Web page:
Home Archive Vol.43, No.2, 2017 Iodine Deficiency, Still a Global Problem?

Iodine Deficiency, Still a Global Problem?

BIANCA GEORGIANA BIBAN BIBAN(1), Corina Lichiardopol(2)

(1)university of medicine and pharmacy of craiova, (2)Department of Endocrinology, University of Medicine and Pharmacy Of Craiova

    Abstract: Iodine Deficiency Disorders are a major public health problem worldwide affecting all groups of people of which children and lactating women are the most vulnerable categories. At a global scale, aproximately 2 billion people suffer of iodine deficiency (ID) of which aproximately 50 million present with clinical manifestations. Assesing iodine levels through different methods has proven to have a key role when discussing treatment options. Screening programs, and early ID diagnostic is important for pregnant women’s follow-up, especially in known countries with iodine dificiency. Universal salt iodization programs have been proposed over the world, but unfortunately have covered about 71% of the world’s population. The aim of this article is to adress the current standings of iodine status and influence on general population with a general focus on newborns and pregnant women and to review the worldwide perspective on available prevention methods.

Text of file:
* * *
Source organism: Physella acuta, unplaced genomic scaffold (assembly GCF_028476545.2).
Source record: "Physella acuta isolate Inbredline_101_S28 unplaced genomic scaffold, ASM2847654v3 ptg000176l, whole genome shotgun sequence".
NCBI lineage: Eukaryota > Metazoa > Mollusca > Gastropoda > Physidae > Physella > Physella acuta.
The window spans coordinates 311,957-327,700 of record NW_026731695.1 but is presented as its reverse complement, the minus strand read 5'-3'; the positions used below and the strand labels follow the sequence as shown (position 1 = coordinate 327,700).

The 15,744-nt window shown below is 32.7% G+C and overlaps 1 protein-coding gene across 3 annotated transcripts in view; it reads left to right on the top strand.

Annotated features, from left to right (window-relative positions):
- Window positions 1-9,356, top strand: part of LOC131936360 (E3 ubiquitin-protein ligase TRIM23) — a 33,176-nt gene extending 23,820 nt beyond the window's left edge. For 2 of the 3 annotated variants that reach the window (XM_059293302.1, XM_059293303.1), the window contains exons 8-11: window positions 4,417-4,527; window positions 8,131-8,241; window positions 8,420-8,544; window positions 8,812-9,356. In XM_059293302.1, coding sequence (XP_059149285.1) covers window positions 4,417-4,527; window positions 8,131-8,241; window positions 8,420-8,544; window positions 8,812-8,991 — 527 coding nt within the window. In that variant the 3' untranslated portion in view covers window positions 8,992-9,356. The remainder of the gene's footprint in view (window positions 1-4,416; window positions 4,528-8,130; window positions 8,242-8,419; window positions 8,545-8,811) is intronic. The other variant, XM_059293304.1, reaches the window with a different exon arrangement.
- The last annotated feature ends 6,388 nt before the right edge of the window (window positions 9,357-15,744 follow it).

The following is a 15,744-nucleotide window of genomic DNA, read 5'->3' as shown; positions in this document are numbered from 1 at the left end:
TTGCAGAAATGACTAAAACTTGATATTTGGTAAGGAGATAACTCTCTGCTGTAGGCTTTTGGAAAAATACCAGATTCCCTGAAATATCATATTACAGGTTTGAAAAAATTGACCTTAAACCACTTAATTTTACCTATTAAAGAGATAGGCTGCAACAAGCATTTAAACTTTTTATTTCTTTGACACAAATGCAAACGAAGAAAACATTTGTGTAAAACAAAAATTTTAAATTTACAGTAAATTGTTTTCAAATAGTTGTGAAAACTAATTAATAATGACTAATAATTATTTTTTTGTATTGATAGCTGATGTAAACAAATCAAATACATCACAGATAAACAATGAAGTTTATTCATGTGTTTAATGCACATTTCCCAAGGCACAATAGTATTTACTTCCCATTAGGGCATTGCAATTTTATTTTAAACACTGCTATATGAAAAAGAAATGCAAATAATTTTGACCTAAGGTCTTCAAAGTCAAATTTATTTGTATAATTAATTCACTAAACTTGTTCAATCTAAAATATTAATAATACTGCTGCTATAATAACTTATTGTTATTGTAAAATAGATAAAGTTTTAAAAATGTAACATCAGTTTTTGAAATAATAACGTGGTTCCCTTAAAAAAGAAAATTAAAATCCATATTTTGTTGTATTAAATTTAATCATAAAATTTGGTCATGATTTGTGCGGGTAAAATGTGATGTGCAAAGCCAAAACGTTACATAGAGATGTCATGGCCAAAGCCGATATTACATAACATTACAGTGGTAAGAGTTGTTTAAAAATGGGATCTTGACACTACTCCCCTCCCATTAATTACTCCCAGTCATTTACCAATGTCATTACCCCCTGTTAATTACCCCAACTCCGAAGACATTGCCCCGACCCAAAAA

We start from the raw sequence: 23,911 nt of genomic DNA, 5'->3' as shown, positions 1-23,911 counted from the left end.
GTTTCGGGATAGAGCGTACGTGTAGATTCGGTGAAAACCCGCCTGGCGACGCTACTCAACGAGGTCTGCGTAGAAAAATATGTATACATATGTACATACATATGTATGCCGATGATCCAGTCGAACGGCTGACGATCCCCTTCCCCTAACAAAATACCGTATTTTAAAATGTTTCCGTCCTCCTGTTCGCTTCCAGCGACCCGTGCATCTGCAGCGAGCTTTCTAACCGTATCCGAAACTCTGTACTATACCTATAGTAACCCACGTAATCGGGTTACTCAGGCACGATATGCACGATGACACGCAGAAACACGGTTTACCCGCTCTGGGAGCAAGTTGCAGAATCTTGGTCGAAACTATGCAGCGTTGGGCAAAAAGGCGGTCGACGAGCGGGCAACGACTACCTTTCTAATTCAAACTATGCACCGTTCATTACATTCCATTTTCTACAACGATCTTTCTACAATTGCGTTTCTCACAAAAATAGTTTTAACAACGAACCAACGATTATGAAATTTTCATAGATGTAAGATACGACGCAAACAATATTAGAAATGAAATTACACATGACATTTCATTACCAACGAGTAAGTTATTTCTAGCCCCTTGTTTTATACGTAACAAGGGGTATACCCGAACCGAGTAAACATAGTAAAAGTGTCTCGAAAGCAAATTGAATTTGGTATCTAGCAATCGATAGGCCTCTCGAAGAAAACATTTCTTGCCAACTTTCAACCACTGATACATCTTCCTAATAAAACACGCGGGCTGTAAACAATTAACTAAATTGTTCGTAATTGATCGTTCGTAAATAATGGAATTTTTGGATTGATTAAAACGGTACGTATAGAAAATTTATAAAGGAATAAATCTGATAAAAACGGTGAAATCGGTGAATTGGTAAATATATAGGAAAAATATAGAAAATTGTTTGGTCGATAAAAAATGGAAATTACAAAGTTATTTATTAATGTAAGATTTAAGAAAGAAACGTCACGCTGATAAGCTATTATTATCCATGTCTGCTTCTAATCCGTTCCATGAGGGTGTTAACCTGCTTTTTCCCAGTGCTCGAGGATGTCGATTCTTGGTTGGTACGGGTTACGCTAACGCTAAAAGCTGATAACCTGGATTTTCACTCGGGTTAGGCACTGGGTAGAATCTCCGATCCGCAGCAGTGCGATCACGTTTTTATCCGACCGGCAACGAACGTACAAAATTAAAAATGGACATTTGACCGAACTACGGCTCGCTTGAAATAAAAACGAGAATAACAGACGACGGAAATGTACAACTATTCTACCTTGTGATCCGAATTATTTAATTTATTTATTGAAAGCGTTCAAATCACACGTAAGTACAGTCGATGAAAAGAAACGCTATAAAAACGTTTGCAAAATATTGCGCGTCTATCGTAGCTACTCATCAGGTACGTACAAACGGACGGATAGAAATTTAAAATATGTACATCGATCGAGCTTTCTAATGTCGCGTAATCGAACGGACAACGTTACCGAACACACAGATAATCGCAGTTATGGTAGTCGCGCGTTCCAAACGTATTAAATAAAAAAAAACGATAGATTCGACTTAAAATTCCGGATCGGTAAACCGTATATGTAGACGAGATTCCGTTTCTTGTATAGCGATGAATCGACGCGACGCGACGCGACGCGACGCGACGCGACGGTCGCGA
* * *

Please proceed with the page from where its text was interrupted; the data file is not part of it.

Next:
Keywords: iodine deficiency, pregnancy, new-borns

DOI 10.12865/CHSJ.43.02.01 


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Volume 43 Issue 2 2017